If you’re a Vanguard investor who is hoping to file your taxes early, you may be disappointed.
Clients at The Vanguard Group who switched from the firm’s mutual fund platform to its brokerage account in 2019 will receive two sets of tax forms for that year, the company confirmed.
These Form 1099s will arrive in January for mutual fund accounts, and in February for brokerage accounts, according to Vanguard’s website.
The forms detail sales transactions, as well as dividends and capital gains stemming from activity in your investment portfolio that you need to complete your return.
“Please wait until you get all of your forms before filing your taxes,” Vanguard told one affected investor in an email reviewed by CNBC.
Swapping from the mutual fund platform to the brokerage account simplifies account management for clients, said Vanguard spokeswoman Jess Emery. The Valley Forge, Pennsylvania-based firm is one of the nation’s largest asset managers, with $5.6 trillion under management.
In future years, these investors will likely receive one 1099 consolidated form, detailing their holdings, according to the firm.
While the start of tax season is right around the corner — Jan. 27 — brokerage firms generally have a reputation for slowing the filing process by sending out delayed or amended 1099s to their investors.
“It will involve more work if you’re getting those 1099s,” said Michael Goodman, CPA and president of Wealthstream Advisors in New York. “Some people wait until later to file their tax returns because they’re expecting an amended form.”
Delayed and inaccurate 1099s
The Internal Revenue Services offices in Washington, D.C.
Adam Jeffery | CNBC
While brokerage firms generally have until Feb. 15 to deliver clients’ 1099s, investors still wind up getting their paperwork late.
That’s because mutual fund providers spend January reviewing the information they get from the underlying companies they invest in, including calculating taxable dividends and capital gains from those companies, said Ed Zollars, CPA at Thomas & Zollars in Phoenix.
The custodians and brokerage firms where you hold your accounts must process this data before providing you with a 1099.
If it’s a small adjustment that’s in your favor — a refund that’s the equivalent of a Starbucks coffee — it might not be worth the hassle factor.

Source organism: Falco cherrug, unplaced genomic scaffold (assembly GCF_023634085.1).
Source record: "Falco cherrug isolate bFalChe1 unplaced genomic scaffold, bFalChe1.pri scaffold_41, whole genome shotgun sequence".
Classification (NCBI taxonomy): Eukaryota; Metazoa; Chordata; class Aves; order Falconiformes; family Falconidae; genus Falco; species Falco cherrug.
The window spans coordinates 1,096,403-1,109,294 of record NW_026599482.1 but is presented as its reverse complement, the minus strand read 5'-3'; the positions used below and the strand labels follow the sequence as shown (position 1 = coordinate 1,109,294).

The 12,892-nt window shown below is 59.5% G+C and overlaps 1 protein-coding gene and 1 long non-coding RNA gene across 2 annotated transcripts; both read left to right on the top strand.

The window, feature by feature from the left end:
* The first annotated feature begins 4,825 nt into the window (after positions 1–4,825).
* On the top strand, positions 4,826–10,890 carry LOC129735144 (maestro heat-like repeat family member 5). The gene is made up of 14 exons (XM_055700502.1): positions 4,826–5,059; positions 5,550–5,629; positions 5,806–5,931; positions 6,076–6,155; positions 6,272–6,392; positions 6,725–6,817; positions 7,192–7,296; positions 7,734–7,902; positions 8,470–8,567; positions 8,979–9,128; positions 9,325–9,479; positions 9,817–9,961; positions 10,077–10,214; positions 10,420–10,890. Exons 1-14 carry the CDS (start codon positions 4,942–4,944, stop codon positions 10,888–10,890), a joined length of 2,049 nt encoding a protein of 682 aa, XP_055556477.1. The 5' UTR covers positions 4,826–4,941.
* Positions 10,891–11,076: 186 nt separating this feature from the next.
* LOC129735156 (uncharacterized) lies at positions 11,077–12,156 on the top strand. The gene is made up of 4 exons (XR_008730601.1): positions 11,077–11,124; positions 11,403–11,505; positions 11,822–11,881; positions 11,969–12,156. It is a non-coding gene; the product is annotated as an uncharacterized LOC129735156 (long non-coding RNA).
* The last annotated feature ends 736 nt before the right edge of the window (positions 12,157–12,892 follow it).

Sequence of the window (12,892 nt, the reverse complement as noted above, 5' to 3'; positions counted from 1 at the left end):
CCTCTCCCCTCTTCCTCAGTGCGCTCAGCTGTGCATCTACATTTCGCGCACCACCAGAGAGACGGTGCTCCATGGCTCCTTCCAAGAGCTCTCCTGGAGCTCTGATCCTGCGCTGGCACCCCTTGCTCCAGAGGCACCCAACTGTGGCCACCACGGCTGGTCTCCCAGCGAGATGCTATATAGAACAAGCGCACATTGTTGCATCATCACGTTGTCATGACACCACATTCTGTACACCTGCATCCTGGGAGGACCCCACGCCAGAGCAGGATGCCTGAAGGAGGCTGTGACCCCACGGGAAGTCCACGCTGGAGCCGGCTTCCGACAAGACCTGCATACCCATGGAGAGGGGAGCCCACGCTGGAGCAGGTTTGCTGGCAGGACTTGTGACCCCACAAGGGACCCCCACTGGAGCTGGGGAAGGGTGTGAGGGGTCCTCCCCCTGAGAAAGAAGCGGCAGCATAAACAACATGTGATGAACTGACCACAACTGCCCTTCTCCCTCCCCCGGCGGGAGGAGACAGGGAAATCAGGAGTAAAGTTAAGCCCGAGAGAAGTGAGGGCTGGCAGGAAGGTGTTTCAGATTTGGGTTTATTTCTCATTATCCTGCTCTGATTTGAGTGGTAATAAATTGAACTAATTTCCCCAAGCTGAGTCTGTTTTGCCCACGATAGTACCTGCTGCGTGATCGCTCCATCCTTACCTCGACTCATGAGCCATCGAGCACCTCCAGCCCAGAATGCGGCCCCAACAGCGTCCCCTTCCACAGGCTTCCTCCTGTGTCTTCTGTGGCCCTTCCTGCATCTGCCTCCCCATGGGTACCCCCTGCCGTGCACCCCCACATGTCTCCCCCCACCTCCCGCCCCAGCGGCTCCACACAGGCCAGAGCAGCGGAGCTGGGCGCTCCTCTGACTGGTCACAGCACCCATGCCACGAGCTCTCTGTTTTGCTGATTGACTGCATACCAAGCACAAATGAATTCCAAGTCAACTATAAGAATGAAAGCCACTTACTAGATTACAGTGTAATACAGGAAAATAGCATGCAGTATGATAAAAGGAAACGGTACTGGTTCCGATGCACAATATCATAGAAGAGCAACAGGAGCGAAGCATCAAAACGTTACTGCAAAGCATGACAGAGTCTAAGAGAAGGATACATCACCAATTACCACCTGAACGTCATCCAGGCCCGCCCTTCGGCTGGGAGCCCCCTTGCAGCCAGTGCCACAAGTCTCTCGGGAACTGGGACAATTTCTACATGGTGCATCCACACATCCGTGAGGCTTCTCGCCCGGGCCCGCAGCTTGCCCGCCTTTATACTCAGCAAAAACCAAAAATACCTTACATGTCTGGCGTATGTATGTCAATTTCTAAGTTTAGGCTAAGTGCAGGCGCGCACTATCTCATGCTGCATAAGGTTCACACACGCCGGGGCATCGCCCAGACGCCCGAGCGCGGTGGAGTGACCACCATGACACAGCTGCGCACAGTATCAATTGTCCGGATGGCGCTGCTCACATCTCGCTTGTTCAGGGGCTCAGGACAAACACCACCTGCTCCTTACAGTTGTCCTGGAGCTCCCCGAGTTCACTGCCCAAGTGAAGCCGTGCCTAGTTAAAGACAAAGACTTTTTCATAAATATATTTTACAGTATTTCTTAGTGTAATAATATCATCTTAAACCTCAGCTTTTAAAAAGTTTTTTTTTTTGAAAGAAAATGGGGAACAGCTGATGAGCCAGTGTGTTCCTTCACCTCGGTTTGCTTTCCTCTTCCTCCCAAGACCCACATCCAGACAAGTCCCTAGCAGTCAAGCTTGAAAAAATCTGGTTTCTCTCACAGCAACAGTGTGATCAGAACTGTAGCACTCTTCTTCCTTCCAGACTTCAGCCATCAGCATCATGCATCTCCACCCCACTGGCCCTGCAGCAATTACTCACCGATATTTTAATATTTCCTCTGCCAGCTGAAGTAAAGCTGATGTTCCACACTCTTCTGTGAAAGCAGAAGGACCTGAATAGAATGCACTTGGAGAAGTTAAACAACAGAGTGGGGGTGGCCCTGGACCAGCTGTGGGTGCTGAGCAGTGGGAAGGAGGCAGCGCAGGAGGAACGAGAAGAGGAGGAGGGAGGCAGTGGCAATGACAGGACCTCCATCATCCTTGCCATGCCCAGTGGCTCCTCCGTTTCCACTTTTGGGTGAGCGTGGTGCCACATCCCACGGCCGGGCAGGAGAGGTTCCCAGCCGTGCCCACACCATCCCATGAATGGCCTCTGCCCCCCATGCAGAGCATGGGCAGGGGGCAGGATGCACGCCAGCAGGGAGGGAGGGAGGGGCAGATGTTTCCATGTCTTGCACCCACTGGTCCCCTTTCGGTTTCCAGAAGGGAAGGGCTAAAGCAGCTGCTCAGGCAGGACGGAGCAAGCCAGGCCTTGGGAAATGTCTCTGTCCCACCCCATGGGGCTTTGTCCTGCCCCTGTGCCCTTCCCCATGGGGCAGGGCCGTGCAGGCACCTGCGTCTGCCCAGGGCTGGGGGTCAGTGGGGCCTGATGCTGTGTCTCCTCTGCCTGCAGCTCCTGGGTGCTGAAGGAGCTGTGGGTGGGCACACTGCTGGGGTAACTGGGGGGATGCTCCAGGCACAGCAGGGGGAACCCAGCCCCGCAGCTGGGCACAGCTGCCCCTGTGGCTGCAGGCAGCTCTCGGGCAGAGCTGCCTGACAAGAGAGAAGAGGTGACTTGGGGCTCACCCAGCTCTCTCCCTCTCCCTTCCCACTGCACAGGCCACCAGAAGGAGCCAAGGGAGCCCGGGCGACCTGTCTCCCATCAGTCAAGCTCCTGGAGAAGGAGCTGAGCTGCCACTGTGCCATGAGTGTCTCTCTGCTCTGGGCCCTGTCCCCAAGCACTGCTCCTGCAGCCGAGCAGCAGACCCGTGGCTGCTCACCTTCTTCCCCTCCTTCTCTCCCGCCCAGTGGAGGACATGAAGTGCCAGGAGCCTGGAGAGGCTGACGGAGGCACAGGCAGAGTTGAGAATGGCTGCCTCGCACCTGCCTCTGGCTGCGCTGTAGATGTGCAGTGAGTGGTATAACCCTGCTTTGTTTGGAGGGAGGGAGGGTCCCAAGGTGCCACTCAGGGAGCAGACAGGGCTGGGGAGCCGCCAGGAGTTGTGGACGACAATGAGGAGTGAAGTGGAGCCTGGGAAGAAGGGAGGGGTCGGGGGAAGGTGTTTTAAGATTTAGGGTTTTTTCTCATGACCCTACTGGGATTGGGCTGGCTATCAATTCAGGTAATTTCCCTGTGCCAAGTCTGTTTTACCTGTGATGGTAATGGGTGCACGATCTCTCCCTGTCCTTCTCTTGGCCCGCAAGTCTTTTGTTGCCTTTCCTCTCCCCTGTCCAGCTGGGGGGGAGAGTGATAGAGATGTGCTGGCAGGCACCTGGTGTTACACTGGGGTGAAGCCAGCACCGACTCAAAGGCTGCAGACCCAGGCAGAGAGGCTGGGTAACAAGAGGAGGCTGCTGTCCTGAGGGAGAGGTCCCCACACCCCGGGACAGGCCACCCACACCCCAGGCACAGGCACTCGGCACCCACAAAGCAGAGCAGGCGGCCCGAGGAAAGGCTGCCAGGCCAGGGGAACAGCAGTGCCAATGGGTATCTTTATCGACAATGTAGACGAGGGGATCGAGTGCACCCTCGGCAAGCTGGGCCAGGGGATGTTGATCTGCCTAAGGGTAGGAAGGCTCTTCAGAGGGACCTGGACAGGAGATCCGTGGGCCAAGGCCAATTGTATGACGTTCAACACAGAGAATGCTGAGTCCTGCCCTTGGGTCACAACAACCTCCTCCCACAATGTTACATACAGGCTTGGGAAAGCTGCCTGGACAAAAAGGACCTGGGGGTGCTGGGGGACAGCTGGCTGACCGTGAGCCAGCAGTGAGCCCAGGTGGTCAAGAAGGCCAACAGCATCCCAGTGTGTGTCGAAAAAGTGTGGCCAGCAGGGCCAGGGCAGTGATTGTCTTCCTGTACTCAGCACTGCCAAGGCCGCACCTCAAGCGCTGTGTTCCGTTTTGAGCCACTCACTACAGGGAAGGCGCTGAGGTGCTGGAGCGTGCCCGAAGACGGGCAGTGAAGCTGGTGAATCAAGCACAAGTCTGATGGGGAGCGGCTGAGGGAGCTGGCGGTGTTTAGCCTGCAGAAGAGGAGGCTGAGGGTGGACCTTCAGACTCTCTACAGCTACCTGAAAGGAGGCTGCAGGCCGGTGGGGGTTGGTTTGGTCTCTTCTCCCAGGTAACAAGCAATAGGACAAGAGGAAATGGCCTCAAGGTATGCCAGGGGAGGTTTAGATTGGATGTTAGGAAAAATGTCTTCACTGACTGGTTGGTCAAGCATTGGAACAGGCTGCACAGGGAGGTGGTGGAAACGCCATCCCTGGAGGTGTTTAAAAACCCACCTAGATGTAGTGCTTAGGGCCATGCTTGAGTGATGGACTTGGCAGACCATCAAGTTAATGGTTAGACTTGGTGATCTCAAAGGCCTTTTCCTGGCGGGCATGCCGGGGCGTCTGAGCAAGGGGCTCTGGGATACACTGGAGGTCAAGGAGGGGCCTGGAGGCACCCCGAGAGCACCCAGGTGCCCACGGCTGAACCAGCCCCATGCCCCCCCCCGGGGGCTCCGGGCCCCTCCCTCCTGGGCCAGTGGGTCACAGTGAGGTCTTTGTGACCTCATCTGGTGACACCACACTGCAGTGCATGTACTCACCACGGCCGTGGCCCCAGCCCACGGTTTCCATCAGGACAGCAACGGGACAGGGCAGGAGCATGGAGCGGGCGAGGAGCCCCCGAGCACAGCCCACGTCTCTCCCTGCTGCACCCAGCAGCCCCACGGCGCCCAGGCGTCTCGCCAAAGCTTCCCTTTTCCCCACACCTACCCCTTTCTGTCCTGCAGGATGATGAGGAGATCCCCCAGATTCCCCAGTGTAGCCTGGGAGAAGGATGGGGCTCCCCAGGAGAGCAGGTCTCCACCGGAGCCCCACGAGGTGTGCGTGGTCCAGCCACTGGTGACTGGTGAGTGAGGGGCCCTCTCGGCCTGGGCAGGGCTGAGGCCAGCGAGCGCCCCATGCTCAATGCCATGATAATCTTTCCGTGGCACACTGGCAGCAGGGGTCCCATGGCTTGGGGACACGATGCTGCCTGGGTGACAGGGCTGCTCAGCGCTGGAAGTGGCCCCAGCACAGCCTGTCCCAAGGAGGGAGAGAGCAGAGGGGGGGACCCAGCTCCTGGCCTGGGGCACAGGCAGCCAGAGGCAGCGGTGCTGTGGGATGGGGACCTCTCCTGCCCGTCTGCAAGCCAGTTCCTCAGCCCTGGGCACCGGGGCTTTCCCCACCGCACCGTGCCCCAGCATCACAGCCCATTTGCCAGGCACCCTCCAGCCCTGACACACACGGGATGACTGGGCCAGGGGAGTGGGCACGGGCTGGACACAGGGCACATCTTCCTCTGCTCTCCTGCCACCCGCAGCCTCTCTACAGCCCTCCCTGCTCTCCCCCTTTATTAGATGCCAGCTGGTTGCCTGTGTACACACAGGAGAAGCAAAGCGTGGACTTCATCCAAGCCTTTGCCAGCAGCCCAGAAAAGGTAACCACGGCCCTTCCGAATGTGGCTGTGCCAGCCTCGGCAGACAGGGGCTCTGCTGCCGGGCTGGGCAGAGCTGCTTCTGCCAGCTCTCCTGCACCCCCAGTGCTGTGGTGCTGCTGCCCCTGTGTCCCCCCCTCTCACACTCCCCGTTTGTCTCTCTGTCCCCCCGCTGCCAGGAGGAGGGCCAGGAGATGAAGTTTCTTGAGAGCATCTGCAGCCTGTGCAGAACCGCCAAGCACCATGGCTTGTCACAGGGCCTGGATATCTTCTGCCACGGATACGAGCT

CPA and president of Wealthstream Advisors
“If you’re a custodian or a brokerage firm, you’re accumulating all of this information from hundreds of sources,” said Goodman.
Firms can make mistakes on these forms — for instance, erroneously reporting the amount of ordinary dividends to a client — and send corrected paperwork to the investor well into the spring.
“In the old days, these clients would come with their 1099s at the end of January, and then everything would get pushed back two more weeks for these amended forms for minor dollar amounts,” said Zollars.
If you filed early and later found out that your brokerage firm is sending a corrected form, you may have to send the IRS an amended tax return.
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Even if there’s a chance your brokerage firm may send you a delayed or amended form later in the tax season, don’t wait until April 15 to file.
Here are a few suggestions to get yourself prepared.
Gather your data now: You probably have a crush of documents that are coming in via email and snail mail, including a W-2 from your employer or other 1099s for freelance work.
“I would still lean toward preparing the return, but don’t push the ‘send’ button yet,” said Goodman.
Visit your tax professional: Get in line as early as you can. “Basically all the clients have brokerage accounts, so by definition, the tax season doesn’t start until Feb. 15,” said Zollars. “We’ve lost a fifth of our preparation time – it’s a big difference in the amount of time we have to do returns.”
Hash out whether you need to file an amended return: If you file early and get a revised 1099 in the mail afterward, talk with your tax professional to see if it makes sense to submit an amended return.
If the updated 1099 leaves you with a liability, however, work with your accountant to hash out an amended return and pay the amount owed.
“If it’s a small adjustment that’s in your favor — a refund that’s the equivalent of a Starbucks coffee — it might not be worth the hassle factor,” said Goodman.